7. Designed for Performance
The storage platform should offer deterministic performance by application and by tenant to support a range of requirements across a complex topology of distributed environments. Performance is comprised of the IOPs thresholds, media type (flash, NVMe, Optane), data efficiency desires (compression, dedupe) and the dynamic reaction to changes in workload demand or cluster resources. In less dynamic applications, administrators could often set a single service level objective (SLO) and check in on the achievement of those targets intermittently. But in today’s environment, the system itself must “check in” on the achievement of SLOs constantly and react in real-time to orchestrate the changes needed to achieve them.
8. Continuous Availability
The storage platform should ensure and provide high availability, durability and consistency even as application needs change and the environment scales. For example, modern storage systems are leaving RAID behind and moving to shared-nothing designs where data replicas are dispersed to different storage nodes situated across failure domains or metro-geographies, all to maximize availability. This is the new way to drive availability levels at a lower cost.
Having fine-grained, programmatic control over availability levels by workload is essential since a fraction of your applications and data will inevitably be more important than others. Most enterprises will experience wide variances in data availability. While some applications may generate just three replicas for apps and data of lesser import—housing some fraction on the lowest cost media, while others use five replicas for the most important instances stretched across three data centers with an aggressive snapshot schedule. Having options beyond the standard and fixed RAID schemes is often deemed essential for cloud native environments, which is consistent with the architecture of most cloud service providers.
9. Support More than Cloud Native Applications
This is not a typo. The move to containers and cloud native application design is a generational shift, and as such will take many large organizations a generation to complete it. Embracing a storage system that supports more than containers is critical to avoiding the creation of yet another data silo. As you evaluate a new storage platform for cloud native workloads, you should similarly ensure that it serves virtualized and bare metal applications to ensure the freedom of data usage for applications as they transition. In other words, while your organization may be racing toward the future, your system also needs to enable the past without losing a step. The storage platform should serve Kubernetes, Docker, VMware and bare metal workloads.
10. Operate Like Kubernetes Itself — the Modern Way
Carving out traditional LUNs is a tried and true method for providing storage resources to traditional applications. But by embracing storage built on policies that are declarative and built with composability in mind, enterprises can mirror the dynamism of a cloud native compute environment. Storage needn’t be static — DevOps teams should be able to spin up new instances and make new replicas to serve the application as traffic grows.
These 10 principles will help ensure that you make the right choice for modernizing your on-premises storage infrastructure to accommodate containers.
At Datera, we designed our cloud data management platform to utilize commodity servers, allowing you to build an enterprise-grade storage environment with these principles in mind, yielding a system that is:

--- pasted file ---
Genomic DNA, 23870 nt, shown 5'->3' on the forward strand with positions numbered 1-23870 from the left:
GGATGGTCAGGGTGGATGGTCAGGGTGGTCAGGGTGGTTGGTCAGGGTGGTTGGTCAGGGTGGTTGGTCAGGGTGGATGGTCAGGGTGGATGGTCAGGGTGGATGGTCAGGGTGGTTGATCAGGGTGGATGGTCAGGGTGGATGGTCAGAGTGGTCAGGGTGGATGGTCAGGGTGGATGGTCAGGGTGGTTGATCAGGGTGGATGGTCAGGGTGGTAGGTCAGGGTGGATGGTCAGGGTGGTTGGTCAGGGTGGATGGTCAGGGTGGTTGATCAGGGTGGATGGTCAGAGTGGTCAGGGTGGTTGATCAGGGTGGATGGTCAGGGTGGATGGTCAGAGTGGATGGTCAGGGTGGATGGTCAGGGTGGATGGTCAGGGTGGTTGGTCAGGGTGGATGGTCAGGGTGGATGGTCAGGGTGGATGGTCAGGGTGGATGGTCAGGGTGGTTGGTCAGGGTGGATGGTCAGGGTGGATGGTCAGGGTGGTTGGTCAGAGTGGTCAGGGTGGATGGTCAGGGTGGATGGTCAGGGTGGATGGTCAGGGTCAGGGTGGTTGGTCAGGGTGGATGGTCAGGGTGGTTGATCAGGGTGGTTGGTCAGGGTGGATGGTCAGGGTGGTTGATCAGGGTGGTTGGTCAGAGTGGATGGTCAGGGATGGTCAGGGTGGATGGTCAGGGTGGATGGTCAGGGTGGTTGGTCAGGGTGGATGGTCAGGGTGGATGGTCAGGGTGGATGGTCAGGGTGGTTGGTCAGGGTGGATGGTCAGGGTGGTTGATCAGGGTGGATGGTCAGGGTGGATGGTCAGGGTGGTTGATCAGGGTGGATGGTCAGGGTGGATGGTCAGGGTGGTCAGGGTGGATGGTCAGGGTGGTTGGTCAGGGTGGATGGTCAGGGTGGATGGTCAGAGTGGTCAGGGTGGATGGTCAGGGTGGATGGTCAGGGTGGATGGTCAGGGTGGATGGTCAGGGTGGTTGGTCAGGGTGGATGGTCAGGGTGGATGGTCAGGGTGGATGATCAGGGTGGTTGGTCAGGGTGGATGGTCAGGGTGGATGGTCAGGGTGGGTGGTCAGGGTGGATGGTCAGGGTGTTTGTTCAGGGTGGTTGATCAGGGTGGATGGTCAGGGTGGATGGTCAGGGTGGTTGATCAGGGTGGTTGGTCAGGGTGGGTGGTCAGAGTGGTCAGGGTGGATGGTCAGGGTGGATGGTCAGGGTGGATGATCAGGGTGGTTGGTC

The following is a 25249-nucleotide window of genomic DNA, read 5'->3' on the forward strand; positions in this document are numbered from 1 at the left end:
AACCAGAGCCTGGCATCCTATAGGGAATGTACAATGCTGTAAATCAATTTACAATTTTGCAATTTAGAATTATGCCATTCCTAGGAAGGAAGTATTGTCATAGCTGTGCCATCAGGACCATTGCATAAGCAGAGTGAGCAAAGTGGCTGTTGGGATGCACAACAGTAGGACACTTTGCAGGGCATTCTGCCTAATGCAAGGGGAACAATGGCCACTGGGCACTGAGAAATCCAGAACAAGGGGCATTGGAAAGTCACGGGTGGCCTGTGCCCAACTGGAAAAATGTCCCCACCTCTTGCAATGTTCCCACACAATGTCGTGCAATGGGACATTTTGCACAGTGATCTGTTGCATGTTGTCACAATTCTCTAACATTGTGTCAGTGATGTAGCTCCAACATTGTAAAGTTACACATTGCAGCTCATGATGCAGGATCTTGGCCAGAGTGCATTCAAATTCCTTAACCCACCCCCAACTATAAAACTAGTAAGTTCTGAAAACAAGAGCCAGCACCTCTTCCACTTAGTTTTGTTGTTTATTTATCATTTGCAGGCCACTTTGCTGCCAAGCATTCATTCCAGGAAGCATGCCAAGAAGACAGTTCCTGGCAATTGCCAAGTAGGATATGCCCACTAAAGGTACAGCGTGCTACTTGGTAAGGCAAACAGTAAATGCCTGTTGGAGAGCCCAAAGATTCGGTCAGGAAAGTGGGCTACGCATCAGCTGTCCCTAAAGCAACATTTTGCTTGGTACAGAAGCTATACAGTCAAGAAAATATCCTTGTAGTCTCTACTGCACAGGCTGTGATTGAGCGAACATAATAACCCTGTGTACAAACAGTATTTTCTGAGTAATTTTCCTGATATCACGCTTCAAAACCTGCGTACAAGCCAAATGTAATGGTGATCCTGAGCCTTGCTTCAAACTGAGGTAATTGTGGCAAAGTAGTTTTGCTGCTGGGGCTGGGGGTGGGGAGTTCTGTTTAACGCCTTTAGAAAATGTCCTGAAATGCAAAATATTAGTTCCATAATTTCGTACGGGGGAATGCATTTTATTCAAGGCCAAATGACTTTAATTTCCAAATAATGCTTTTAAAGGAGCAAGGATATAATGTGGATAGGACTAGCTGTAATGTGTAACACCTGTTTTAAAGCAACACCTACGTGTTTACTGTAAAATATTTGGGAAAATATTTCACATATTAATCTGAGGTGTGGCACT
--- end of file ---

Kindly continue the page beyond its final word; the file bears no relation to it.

- Built for Hyperscale: Scale up, scale-out, and scale across the data center on commodity servers. Legacy systems often force organizations to be predictive in storage planning, which often restricts growth. With our approach, organizations start with a set of nodes and, as new nodes are added, performance, capacity and availability grow. At these moments, the system re-inventories itself and autonomously applies the extra performance against workload policies already in place. This yields a horizontally scaling, built for hyperscale environment.
- Built for Autonomous Operations: Using policies to drive the storage requirements minimizes operator overhead and ensures that those requirements can systematically and programmatically adapt as application or tenant needs change and environments scale. These policies are built for change, so that all changes apply retroactively to the data written earlier to the system.
- Built for Constant Change: Datera serves bare metal, hypervisors, and container deployments on a single platform, helping enterprises avoid another island of data in their data operations as they migrate workloads over time.
- Built for Continuous Availability: Datera’s shared nothing architecture eliminates single point of failure challenges, and overcomes multiple component failures and multiple node failures without loss of data or performance. The platform uses telemetry from all nodes to constantly monitor the system, ensuring availability and other parameters in the SLO manifest.
- Built for Tier 1 Performance With Services: Even when enabling dedupe, compression and encryption, Datera supplies sub 200 microseconds latency and can scale to millions of IOPs, which grow as nodes are added to the cluster. Further, Datera can provide this class of performance with essential data services like deduplication and encryption enabled with minimal performance impact.
Lastly, Datera operates like Kubernetes itself, letting you rapidly deploy persistent volume claims to support an application’s distinct requirements and take the appropriate action (e.g., add capacity, add high performance media, make a replica) to meet them. Datera autonomously supports container changes over time, spinning up new services, new tenants, or even recapturing resources automatically as you spin down Kubernetes instances.
Modern workloads may not require a modern approach, but enterprises can gain from new thinking and new capabilities that Datera’s software-driven approach delivers.
About the Author
Brett Schechter is the Sr. Director of Technical Marketing at Datera. He has spent time with many of the most innovative storage vendors of the past decade, as well as running product management for Rackspace storage, where he set the requirements for the first managed public/hybrid cloud storage products on the market. In his current role, he is responsible for collaborating with enterprises on their system requirements and test plans.